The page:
MIAMI — Not long after the Phillies' plane touched down here Sunday night, Tropical Storm Gordon whipped through South Florida, bringing gusty winds and driving rain overnight and into Monday morning.
Really, though, the storm clouds have been gathering over the Phillies for a while now.
When the Miami Marlins last saw them, the Phillies were sitting pretty atop the National League East with a strong chance of making the playoffs. But as the teams meet again here this week, the Phils are on the outside of the playoff picture and fading fast.
On Monday, they lost for the 17th time in 26 games, falling, 3-1, in front of an announced Labor Day crowd of 7,771 at Marlins Park. Once again, the offense was muted. Starter Vince Velasquez gave up three runs in the second inning, and there was no coming back from that. The Phillies hit a few balls hard but generated nothing close to a rally.
A silver lining? Try this: The division-leading Atlanta Braves lost, too, 8-2 to the Boston Red Sox. So, the Phillies remained four games off the pace in the NL East with 25 left to play.
"We do our part, we'll win," Velasquez said. "We've done it before. I think there's a turning point somewhere, and I think we'll find it soon. Probably tomorrow."
Said manager Gabe Kapler: "Twenty-five games is a lot of games. If we get rolling in that time period, there's nothing that can stop us."
Sure, and these Phillies have had good 25-game stretches before. But even if they go 16-9, as they did in the season's first 25 games, the Braves would have to go only 12-13 to forge a tie.
And if the Phillies don't start scoring more runs, the whole conversation will be moot anyway.
Not counting the ever-changing pitcher's spot, Kapler has assembled 113 different batting orders this season. That isn't a particularly high number. By comparison, the Chicago Cubs and Los Angeles Dodgers have had 126 and 134 different orders, respectively. The days of making a lineup card out of stone are long gone.
Lately, though, Kapler's batting orders have taken on a chameleon-like quality. Odubel Herrera bats third one day and doesn't play the next. After batting leadoff for most of the season, Cesar Hernandez gets moved to the No. 3 spot, then bumped all the way down to ninth.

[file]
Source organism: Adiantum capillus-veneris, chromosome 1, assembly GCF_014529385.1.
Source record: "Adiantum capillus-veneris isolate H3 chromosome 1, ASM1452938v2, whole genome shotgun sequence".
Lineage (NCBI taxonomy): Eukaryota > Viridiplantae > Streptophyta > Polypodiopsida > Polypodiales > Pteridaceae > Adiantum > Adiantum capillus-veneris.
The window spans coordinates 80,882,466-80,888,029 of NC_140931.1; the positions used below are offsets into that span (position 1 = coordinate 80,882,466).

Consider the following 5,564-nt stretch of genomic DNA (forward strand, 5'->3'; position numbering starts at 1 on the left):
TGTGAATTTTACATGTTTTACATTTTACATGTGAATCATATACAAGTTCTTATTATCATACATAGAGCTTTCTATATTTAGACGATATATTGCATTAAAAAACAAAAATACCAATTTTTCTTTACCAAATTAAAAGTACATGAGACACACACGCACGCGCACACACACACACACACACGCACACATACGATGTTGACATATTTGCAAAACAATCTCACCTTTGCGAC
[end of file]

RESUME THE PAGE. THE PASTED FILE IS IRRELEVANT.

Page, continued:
"I'm not sure consistency of a lineup leads to good results all the time," Kapler said. "You look at some of the lineups that have been mixing and matching across baseball, a lot of them, the ones that have been mixed up the most are the ones that are also the most successful. I think, in this particular case, it makes sense to give our guys the best chance to succeed."
But nothing is working for the Phillies. They have scored a total of five runs in their last four games. They entered play Monday ranked 11th in the league in runs, 10th in on-base percentage and 13th in batting average. No NL team has ever made the playoffs with a sub-.240 team average. The Phillies are batting .237.
In the opener against the Marlins, they were held to four hits by three pitchers, including starter Jose Urena, who entered with a 4-12 record and a 4.56 ERA. Their only extra-base hit was Asdrubal Cabrera's homer in the second inning. They were unable to get more than one hit in any inning, and save for the home run, they didn't advance a runner beyond first base.
"I thought some of our guys had some good at-bats that ended up with nothing to show for it," Kapler said, noting hard-hit balls by Carlos Santana in the sixth inning and Rhys Hoskins in the eighth.
But it's tough to win that way, and for a month now, they haven't been. During their 9-17 stretch, the Phillies have scored 92 runs, an average of 3.5 per game. So, when Velasquez gave up a two-out, two-run double to Rafael Ortega on a first-pitch change-up in the Marlins' three-run second inning, a 3-1 deficit felt so much deeper.
"Ortega kind of pretty much made a big difference," Velasquez said. "I should've challenged him a little bit more with the fastball. First time facing hitters, you should just attack them."
And if the Phillies were generating offense, Velasquez would have greater margin for those kind of errors. With 25 games left, time is running out for the bats to get on track.
"I don't think we're running out of time. I don't believe that," Kapler said. "We have plenty of time to get hot. If we get hot, we can win games in bunches."